The National Highway Transportation Safety Administration issued preliminary estimates that traffic deaths increased by approximately eight percent in 2015, even though fatalities were decreasing in earlier years. The NHTSA attributes this to more people driving and the continuing growth of distracted driving.
Lawmakers in New York are seeking to equip police with a new device, the Textalyzer, to investigate and prevent these car accidents. The device would allow police to conduct a roadside test to determine whether any driver used a personal electronic device.
A police officer arriving at the crash scene would request the phones of any of the drivers and use the Textalyzer to tap into the phone's operating system to determine whether there was any recent texting or email activity and whether the driver violated New York's hands-free driving laws which prohibit drivers from holding phones to their ears. Like a refusal to comply with a request to submit to a Breathalyzer test, failure to provide the phone to police could lead to license suspension.
The legislation is called Evan's Law in memory of 19-year-old Evan Lieberman who was killed in a car accident while sleeping in the back of a car in June 2011. The driver, a friend, lost control of his car. Phone records ultimately showed that the driver was texting.
The victim's father sought assistance from the mobile forensics company Cellebrite to build the device. The company is still developing the Textalyzer because the technology is new and the law's requirements are not finalized.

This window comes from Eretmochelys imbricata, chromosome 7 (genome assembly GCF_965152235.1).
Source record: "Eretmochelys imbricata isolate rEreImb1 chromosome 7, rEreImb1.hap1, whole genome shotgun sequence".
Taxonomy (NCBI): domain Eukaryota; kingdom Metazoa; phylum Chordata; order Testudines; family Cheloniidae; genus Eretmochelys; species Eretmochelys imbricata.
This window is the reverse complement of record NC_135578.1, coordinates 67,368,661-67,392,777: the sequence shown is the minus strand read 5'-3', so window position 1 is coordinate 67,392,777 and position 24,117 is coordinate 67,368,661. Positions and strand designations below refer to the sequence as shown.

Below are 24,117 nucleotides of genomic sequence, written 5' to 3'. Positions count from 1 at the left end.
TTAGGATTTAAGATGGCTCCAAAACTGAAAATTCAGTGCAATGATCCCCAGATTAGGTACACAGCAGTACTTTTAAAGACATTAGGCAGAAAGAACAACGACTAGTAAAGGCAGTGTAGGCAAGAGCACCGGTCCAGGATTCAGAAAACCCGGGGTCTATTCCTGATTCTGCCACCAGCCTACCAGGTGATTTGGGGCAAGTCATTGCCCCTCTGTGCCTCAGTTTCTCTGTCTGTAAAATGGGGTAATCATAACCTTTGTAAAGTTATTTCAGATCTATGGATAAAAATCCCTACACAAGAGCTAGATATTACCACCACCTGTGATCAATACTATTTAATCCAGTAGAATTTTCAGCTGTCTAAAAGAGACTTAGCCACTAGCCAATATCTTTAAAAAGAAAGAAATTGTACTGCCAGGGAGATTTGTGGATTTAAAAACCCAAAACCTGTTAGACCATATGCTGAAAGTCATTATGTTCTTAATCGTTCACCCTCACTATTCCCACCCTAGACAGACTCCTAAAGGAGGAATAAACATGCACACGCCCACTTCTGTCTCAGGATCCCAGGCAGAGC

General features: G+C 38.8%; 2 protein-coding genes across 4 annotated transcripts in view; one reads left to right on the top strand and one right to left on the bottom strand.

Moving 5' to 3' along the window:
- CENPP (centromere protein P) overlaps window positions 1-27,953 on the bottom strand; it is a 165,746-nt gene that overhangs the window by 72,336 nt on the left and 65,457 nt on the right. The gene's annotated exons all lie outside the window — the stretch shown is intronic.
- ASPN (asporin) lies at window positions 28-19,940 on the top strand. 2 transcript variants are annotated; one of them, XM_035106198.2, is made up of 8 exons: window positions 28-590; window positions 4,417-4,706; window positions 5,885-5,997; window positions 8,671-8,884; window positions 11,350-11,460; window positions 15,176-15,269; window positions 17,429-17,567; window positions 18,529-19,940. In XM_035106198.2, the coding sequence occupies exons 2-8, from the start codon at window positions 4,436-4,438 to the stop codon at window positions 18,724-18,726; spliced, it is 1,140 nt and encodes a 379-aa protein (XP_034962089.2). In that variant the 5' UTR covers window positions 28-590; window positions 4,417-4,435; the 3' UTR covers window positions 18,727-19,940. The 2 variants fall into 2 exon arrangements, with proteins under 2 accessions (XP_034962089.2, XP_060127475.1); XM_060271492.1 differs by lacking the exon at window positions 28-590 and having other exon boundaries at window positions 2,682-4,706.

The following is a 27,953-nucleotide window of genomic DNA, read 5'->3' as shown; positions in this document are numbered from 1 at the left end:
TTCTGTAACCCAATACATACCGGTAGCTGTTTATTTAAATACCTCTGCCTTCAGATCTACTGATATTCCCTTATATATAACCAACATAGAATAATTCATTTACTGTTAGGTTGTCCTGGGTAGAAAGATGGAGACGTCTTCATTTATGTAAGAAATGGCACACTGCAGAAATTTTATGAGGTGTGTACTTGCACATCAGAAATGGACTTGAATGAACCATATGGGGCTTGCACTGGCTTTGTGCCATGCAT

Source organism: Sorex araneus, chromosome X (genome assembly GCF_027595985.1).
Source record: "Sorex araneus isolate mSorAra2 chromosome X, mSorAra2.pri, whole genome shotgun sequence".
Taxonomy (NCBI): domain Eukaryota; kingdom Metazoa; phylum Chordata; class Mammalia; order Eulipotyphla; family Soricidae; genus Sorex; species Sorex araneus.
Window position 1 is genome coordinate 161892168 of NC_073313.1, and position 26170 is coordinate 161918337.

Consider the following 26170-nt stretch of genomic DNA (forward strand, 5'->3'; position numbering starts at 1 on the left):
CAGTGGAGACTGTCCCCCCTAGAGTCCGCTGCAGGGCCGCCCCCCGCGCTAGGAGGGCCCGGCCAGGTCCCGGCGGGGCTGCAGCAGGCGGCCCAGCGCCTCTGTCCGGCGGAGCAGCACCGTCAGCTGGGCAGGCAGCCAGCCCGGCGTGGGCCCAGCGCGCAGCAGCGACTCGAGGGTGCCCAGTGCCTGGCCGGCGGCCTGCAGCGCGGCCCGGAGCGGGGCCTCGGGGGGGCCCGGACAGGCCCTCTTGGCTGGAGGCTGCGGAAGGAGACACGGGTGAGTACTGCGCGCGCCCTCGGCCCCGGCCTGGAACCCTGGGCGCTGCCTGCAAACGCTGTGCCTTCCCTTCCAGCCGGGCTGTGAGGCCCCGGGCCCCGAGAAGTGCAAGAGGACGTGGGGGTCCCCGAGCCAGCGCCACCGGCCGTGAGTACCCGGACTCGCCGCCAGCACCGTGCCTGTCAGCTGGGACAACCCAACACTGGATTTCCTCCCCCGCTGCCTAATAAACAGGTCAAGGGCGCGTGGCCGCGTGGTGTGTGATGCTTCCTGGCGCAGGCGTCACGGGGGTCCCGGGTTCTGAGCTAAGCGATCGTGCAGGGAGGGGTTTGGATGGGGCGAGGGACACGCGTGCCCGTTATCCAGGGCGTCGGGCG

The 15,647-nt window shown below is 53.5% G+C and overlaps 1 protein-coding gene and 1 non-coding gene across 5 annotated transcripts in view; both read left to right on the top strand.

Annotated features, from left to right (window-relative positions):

The bill is facing opposition over privacy concerns. The U.S. Supreme Court issued a unanimous opinion in 2014 that police could not search a cellphone without obtaining a warrant even after an arrest.
However, proponents argue that the theory of implied consent may apply. When drivers receive a license, they consent to a Breathalyzer or face possible license suspension. The bill's sponsor also said that police would not gain access to the contents of emails or texts.
As New York becomes the first state to seek to impose this new technology, Connecticut drivers and passengers continue to face the peril of this mounting safety threat. Victims of a distracted driver should seek legal representation to seek damages suffered in a car accident.
Source: The New York Times, "Texting and driving? Watch out for the Textalyzer," By Matt Richtel, April 27, 2016